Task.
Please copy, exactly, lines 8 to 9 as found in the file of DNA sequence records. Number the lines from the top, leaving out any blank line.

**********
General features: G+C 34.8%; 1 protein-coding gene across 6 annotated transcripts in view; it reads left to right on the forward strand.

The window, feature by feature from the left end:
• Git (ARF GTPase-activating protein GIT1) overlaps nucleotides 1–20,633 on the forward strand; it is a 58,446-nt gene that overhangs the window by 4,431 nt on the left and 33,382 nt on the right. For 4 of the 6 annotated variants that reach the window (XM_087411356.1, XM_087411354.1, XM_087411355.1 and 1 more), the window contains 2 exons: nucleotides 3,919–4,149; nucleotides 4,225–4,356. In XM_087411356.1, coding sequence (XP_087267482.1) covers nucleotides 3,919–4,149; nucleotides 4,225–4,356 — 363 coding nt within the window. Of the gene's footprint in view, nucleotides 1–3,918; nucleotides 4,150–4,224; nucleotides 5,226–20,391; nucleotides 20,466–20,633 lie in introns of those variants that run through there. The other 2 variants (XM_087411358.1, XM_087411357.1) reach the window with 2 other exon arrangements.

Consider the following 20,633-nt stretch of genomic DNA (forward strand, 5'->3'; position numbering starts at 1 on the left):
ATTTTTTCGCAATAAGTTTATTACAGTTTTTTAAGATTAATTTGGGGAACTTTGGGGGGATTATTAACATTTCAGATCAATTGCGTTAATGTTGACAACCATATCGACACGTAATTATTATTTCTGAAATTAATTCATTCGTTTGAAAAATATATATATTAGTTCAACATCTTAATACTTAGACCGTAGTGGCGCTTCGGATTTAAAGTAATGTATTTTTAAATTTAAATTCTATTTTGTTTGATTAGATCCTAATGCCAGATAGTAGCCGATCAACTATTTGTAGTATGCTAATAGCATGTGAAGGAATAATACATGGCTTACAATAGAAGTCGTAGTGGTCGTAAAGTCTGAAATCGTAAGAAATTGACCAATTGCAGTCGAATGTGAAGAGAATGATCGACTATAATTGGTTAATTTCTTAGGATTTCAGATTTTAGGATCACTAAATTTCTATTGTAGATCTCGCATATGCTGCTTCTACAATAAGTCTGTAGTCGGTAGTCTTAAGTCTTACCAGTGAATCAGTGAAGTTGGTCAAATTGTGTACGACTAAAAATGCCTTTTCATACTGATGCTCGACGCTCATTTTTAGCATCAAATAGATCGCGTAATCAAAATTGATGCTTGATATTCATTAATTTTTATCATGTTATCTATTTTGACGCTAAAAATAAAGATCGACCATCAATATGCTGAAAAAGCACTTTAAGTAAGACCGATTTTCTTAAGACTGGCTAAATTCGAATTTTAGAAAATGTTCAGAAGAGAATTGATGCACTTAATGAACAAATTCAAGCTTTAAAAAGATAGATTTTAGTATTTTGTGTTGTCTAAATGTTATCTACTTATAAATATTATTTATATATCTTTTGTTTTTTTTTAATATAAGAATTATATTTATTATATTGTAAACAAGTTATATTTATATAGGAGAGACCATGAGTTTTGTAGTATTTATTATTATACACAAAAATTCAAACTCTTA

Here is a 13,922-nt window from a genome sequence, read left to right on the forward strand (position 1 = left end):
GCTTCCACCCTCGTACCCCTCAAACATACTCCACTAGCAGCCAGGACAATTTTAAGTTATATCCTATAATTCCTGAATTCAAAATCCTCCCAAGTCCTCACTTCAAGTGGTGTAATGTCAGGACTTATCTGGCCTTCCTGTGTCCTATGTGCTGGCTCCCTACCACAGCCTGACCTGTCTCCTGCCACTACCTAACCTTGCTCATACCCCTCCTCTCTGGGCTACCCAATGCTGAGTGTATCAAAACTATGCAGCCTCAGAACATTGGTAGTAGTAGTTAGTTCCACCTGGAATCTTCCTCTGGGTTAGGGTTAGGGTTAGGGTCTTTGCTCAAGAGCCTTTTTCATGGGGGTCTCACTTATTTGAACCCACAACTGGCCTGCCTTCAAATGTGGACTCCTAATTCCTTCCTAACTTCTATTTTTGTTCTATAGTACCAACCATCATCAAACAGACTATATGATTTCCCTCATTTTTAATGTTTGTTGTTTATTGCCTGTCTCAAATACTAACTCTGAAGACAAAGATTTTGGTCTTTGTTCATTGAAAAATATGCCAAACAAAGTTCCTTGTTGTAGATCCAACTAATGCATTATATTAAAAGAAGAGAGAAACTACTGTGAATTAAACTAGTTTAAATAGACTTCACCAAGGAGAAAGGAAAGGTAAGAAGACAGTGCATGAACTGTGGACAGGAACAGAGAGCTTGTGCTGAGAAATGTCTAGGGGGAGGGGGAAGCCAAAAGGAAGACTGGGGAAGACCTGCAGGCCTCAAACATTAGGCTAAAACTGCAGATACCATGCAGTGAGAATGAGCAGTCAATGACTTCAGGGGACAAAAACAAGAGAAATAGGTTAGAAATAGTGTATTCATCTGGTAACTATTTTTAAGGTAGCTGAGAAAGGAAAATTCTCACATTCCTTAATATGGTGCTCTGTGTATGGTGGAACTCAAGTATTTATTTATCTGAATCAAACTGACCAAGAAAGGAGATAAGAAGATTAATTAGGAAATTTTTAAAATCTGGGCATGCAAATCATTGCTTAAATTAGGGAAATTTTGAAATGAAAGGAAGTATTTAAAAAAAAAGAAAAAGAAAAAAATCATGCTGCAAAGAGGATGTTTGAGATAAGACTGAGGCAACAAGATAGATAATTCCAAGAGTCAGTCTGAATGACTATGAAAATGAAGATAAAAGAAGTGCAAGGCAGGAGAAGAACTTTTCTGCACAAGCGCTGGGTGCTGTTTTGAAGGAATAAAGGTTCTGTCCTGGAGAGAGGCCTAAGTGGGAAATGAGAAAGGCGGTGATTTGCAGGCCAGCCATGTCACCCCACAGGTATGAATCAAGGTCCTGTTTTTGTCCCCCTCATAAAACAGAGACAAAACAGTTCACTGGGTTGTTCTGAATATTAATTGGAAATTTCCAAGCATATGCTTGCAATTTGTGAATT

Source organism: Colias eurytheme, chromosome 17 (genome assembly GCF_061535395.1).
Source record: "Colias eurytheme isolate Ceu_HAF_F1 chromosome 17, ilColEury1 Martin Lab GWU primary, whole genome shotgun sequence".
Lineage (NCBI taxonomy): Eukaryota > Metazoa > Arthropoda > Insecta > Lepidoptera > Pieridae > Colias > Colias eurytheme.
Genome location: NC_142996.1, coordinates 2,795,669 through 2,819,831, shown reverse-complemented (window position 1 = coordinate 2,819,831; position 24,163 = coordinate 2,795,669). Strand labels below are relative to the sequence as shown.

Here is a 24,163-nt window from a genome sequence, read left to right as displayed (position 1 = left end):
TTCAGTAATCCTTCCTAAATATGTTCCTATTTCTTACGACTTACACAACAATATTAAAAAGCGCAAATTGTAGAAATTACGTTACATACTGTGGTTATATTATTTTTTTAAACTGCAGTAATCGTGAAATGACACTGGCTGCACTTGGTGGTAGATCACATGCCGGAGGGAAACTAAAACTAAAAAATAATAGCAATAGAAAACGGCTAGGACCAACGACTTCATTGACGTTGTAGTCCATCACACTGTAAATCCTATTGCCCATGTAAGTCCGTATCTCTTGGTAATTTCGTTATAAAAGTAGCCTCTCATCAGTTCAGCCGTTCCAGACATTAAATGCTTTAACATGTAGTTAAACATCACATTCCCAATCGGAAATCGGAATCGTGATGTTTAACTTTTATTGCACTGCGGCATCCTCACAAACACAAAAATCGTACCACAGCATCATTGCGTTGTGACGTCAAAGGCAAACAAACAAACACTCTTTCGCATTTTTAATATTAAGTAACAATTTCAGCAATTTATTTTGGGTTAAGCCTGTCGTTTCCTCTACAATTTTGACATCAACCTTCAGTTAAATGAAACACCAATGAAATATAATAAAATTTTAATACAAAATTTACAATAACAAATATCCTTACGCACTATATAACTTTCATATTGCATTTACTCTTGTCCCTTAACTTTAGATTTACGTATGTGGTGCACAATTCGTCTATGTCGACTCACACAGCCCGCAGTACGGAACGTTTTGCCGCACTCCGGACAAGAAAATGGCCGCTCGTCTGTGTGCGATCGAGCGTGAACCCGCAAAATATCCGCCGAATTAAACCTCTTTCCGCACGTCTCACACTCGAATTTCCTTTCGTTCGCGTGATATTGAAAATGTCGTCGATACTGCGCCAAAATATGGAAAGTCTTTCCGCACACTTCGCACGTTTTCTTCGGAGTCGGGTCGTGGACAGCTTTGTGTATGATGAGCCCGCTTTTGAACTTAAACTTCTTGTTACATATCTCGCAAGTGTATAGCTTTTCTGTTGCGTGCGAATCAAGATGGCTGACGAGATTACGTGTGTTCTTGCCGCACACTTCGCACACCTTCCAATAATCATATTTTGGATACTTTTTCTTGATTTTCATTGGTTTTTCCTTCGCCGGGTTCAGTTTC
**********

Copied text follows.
Source organism: Colias eurytheme, chromosome 17 (genome assembly GCF_061535395.1).
Source record: "Colias eurytheme isolate Ceu_HAF_F1 chromosome 17, ilColEury1 Martin Lab GWU primary, whole genome shotgun sequence".